Kevin Ryde > Math-PlanePath-116 > Math::PlanePath::TerdragonMidpoint

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NAME ^

Math::PlanePath::TerdragonMidpoint -- dragon curve midpoints

SYNOPSIS ^

 use Math::PlanePath::TerdragonMidpoint;
 my $path = Math::PlanePath::TerdragonMidpoint->new;
 my ($x, $y) = $path->n_to_xy (123);

DESCRIPTION ^

This is midpoints of an integer version of the terdragon curve by Davis and Knuth.

                      30----29----28----27                      13
                        \              /
                         31          26                         12
                           \        /
    36----35----34----33----32    25                            11
      \                          /
       37          41          24                               10
         \        /  \        /
          38    40    42    23----22----21                       9
            \  /        \              /
             39          43          20                          8
                           \        /
    48----47----46----45----44    19    12----11----10-----9     7
      \                          /        \              /
       49                      18          13           8        6
         \                    /              \        /
    ...---50                17----16----15----14     7           5
                                                   /
                                                  6              4
                                                /
                                               5-----4-----3     3
                                                         /
                                                        2        2
                                                      /
                                                     1           1
                                                   /
                                                  0         <- Y=0

        ^  ^  ^  ^  ^  ^  ^  ^  ^  ^  ^  ^  ^  ^  ^  ^  ^  ^
      -12-11-10 -9 -8 -7 -6 -5 -4 -3 -2 -1 X=0 1  2  3  4  5 ...

The points are the middle of each edge of a double-size TerdragonCurve.

                            ...
                              \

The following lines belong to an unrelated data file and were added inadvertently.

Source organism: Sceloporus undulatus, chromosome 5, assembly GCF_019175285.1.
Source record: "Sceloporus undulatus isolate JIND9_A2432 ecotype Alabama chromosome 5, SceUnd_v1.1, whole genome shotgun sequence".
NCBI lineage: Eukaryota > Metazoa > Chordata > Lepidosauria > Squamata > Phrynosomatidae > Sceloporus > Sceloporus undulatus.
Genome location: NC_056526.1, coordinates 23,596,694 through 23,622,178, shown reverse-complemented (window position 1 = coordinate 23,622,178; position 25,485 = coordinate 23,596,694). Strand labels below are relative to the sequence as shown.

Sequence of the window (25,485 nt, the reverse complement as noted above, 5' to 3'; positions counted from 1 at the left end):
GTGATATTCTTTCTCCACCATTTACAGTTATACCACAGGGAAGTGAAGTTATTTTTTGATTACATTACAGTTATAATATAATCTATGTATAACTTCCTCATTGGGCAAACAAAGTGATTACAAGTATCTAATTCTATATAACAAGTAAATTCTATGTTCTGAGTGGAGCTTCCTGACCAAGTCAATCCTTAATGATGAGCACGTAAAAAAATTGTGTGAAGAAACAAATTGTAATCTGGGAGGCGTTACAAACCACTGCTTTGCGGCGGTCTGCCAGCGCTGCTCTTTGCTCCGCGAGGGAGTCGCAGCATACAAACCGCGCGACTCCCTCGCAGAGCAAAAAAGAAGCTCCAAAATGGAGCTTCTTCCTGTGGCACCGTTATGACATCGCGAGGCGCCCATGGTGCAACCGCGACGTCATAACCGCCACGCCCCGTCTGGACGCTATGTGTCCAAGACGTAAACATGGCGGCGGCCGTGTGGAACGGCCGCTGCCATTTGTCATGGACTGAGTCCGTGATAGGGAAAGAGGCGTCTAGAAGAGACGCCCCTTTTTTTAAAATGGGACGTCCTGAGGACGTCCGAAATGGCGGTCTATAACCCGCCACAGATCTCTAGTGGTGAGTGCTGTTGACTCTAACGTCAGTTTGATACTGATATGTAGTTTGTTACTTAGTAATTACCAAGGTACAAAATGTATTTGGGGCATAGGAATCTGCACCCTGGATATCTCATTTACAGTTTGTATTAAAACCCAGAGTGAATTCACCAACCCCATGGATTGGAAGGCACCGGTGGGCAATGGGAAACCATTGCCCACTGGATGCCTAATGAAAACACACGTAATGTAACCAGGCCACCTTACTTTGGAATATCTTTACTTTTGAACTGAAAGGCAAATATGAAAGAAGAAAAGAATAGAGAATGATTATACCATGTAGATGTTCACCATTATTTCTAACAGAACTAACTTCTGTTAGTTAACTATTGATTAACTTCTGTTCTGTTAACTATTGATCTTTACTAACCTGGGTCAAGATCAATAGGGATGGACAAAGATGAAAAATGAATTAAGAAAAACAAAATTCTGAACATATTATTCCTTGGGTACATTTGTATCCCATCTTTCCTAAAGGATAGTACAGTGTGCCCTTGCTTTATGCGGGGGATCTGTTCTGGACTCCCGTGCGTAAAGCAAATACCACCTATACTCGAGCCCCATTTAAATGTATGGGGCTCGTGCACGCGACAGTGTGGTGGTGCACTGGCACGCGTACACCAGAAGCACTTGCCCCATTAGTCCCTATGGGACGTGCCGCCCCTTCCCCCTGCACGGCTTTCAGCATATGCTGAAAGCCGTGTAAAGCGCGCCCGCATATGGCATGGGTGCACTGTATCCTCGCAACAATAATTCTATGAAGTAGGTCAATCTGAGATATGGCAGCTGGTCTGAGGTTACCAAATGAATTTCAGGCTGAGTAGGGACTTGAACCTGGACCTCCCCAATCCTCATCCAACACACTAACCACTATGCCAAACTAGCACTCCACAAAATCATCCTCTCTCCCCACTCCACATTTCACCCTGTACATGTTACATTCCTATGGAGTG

6             -----8-----      double size
                    \                TerdragonCurve
                     \               giving midpoints
      5               7
                       \
                        \
      4        -----6---- _
               \         / \
                \       /   \
      3          5     4     3
                  \   /       \
                   \_/         \
      2              _----2-----
                     \
                      \
      1                1
                        \
                         \
    Y=0 ->    +-----0-----.

              ^
             X=0 1  2  3  4  5  6

For example in the TerdragonCurve N=3 to N=4 is X=3,Y=1 to X=2,Y=2 and that's doubled out here to X=6,Y=2 and X=4,Y=4 then the midpoint of those positions is X=5,Y=3 for N=3 in the TerdragonMidpoint.

The result is integer X,Y coordinates on every second point per "Triangular Lattice" in Math::PlanePath, but visiting only 3 of every 4 such triangular points, which in turn is 3 of 8 all integer X,Y points. The points used are a pattern of alternate rows with 1 of 2 points and 1 of 4 points. For example the Y=7 row is 1 of 2 and the Y=8 row is 1 of 4. Notice the pattern is the same when turned by 60 degrees.

    * * * * * * * * * * * * * * * * * * * *
     *   *   *   *   *   *   *   *   *   *
    * * * * * * * * * * * * * * * * * * * *
       *   *   *   *   *   *   *   *   *
    * * * * * * * * * * * * * * * * * * * *
     *   *   *   *   *   *   *   *   *   *
    * * * * * * * * * * * * * * * * * * * *
       *   *   *   *   *   *   *   *   *
    * * * * * * * * * * * * * * * * * * * *
     *   *   *   *   *   *   *   *   *   *
    * * * * * * * * * * * * * * * * * * * *
       *   *   *   *   *   *   *   *   *
    * * * * * * * * * * * * * * * * * * * *
     *   *   *   *   *   *   *   *   *   *
    * * * * * * * * * * * * * * * * * * * *

Arms

Multiple copies of the curve can be selected, each advancing successively. Like the main TerdragonCurve the midpoint curve covers 1/6 of the plane and 6 arms rotated by 60, 120, 180, 240 and 300 degrees mesh together perfectly. With 6 arms all the alternating "1of2" and "1of4" points described above are visited.

arms => 6 begins as follows. N=0,6,12,18,etc is the first arm (like the single curve above), then N=1,7,13,19 the second copy rotated 60 degrees, N=2,8,14,20 the third rotated 120, etc.

     arms=>6                                 ...
                                             /
             ...                           42
               \                          /
                43          19          36
                  \        /  \        /
                   37    25    13    30----24----18
                     \  /        \              /
                      31           7          12
                                    \        /
             20----14-----8-----2     1     6    35----41----47-..
               \                          /        \
                26           3     .     0          29
                  \        /                          \
    ..-44----38----32     9     4     5----11----17----23
                        /        \
                      15          10          34